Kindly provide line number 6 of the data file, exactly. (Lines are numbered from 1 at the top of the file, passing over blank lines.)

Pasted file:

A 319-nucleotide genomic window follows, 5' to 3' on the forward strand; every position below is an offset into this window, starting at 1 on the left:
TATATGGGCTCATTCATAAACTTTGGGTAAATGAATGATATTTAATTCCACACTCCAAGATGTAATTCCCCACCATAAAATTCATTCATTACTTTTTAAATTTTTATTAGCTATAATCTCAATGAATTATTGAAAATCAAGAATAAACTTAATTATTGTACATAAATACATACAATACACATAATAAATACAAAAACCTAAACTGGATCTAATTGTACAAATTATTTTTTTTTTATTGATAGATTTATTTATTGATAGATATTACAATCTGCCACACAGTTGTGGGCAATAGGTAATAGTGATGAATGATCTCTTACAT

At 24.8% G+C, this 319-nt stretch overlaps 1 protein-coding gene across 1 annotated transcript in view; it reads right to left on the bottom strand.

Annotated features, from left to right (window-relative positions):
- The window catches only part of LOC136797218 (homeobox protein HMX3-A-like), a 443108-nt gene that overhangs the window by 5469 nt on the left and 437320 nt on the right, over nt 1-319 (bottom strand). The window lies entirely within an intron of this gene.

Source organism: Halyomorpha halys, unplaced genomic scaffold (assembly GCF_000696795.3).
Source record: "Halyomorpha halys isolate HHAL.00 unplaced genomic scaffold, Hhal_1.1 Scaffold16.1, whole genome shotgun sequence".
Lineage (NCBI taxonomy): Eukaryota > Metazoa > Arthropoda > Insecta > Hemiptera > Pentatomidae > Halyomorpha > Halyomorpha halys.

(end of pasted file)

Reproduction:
Source organism: Halyomorpha halys, unplaced genomic scaffold (assembly GCF_000696795.3).